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Antonio da Veiga Rocha

Hello and thank you for taking the time to visit KinSite and furthermore to learn about who I am, along with my story.  I hope that when you reach the end of this page you will have a more connected sense of why I do this work and why it is an integral part of my life philosophy and practice.

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My Story

I was born in Lisbon Portugal to Cape Verdean parents and was reminded daily of the differences me and my family held in the country.  I recall how often my thinking of differences brought me to the topic of justness.  How in many of my interactions as a child I called for the application of fairness, but found it absent in consideration.  I speak here of the impetus for my contemporary work on diversity and Equity, essentially, Social Justice.


When I was 11 we moved to the United States, and through combinations of experiences -  that included xenophobia, racism, bigotry, classism, but also just as impactful, kinships with likeminded immigrants from South America and continental Africa, working class African Americans, and even white allies of the black, immigrant experiences - I moved on to college.


I went to the School of the Art Institute of Chicago after one year of community college.  There I concentrated on writing and painting and started building a creative practice that focused on the African and African American / African Caribbean / black experiences and studies.  The works were explorations on identity, memory, and generational stories.  


I was the second in my family to go to college and the first to graduate.  After two years of doing community work and art, I joined the master’s in fine arts program at Goldsmiths College, University of London.  There I continued my practice, exhibiting in both group and individual shows and increasing my education in colonialism, imperialism, African independence and revolutionary movements, philosophy, cultural studies, continental African art history, and the Western Canon, all these studies continue to this day!


My work history has always been a journey and conversation on professional diversity and how experiences can occupy a much more profound space than degrees and certificates.  I never received a degree in education, yet I had been practicing education throughout my higher learning degrees.  I understood that pedagogy was a practice that came easy to me, and empathy another custom that seemed innate.  I taught in London public schools as part of a government initiative called Aim High, and at universities like the University of Reading.  I continued on lecturing in institutions like the School of the Art Institute of Chicago, Columbia University, University of Michigan, University of Cape Verde.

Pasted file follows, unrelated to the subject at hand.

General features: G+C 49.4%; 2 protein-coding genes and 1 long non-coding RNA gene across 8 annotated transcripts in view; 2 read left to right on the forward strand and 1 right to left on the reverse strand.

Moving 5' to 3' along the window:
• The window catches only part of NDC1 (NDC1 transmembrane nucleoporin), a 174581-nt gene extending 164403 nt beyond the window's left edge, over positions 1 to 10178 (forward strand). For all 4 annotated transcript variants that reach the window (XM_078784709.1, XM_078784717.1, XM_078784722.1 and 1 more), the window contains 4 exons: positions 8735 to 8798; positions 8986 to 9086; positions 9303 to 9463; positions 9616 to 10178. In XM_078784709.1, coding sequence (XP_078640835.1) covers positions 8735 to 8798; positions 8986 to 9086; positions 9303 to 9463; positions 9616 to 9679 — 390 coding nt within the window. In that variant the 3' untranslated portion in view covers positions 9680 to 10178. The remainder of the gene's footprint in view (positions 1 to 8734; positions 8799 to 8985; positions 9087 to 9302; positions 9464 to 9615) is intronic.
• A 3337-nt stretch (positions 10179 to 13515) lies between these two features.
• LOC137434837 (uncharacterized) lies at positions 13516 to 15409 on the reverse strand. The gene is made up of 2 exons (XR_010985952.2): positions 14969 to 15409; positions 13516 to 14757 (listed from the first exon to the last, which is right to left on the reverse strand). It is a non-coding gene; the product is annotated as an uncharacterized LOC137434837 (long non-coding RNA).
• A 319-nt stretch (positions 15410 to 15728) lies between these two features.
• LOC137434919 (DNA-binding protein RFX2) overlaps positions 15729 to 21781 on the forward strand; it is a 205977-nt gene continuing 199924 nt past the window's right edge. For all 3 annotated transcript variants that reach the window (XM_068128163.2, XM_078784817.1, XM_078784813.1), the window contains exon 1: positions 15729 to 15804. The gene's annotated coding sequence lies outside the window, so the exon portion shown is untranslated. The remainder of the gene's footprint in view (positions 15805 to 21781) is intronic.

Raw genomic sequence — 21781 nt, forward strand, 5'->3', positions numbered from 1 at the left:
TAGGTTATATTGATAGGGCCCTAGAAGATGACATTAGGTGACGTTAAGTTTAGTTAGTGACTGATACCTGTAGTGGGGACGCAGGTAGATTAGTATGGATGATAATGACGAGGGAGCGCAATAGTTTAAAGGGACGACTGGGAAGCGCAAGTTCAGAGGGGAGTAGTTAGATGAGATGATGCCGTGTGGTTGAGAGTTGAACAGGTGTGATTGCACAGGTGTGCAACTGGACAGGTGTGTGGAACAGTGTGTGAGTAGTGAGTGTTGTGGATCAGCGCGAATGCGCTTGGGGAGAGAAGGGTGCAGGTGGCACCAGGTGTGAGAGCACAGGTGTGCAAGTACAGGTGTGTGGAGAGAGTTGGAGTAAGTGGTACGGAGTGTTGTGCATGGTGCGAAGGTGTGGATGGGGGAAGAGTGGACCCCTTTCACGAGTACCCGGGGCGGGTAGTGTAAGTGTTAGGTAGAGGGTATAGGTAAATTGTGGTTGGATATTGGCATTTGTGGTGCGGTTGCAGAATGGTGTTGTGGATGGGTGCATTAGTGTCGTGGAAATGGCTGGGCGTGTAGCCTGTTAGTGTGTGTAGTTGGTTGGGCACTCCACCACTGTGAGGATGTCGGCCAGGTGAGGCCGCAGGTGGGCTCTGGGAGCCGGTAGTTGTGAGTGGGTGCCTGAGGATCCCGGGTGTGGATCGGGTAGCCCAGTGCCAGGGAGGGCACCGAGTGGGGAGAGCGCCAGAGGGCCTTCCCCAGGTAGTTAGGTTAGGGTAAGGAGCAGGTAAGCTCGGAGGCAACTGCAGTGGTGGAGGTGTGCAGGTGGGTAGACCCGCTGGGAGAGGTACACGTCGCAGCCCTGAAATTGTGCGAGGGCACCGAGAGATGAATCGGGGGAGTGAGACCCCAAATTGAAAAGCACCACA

Through this prism of studies and discoveries I was also actively advocating for youth.  I frequently joined panels, forums, gatherings, etc., on the subject, often through national programs like Weed and Seed, and Aspire.  As a young professional you could find me teaching a university course in the morning, early afternoon teach-counseling at-risk students, late afternoon joining a community youth meeting on violence reduction, early evening playing an indoor soccer game, and in the late evening attending an art opening; that was a normal day!


Most recently I have worked on raising awareness about toxic sexual behaviors at institutions like Day One, a sexual assault trauma center.  This was through teaching, lecturing, and building curriculum from programs like PREA, the Prison Rape Elimination Act, for the State of Rhode Island's Corrections Services Department.  


I have also worked for the state's health department in their Health Equity Institute, which focuses on making sure that every Rhode Islander has a fair and just opportunity to be healthy, overseeing their minority youth programs and grants.  And prior to focusing on the KinSite project I directed a private school’s Diversity, Equity, and Inclusion office, creating and implementing DEI standards.


My journeys have taken me to multiple workspaces from health organizations and associations to social working cooperations & cooperatives, from childcare non-profits to state government, and from the visual arts to the security services.  It has also allowed me to work in many different countries and cities, from London, England to Praia, Cape Verde, from Barcelona, Spain to Chicago, United States.  It’s such diversity of production spaces that has provided me a wider reference as to what fundamentally works and is longer lasting with regards to Diversity and Equity needs.  Through such journeys I have also come to appreciate the value of good leadership and the importance of fairness in one's daily process.  From the imperative nature with which we need to centralize diversity in our social workspaces to making sure every worker feels they are being treated justly.


Thank you for taking the time to learn more about me.  I hope soon I will have the pleasure of learning more about you.


KSCC Founder


I am always looking for new and exciting opportunities to grow the Diversity and Equity Kinship. Let's connect.

01 401 215 3153 (US) - 34 623 000 892 (EU)

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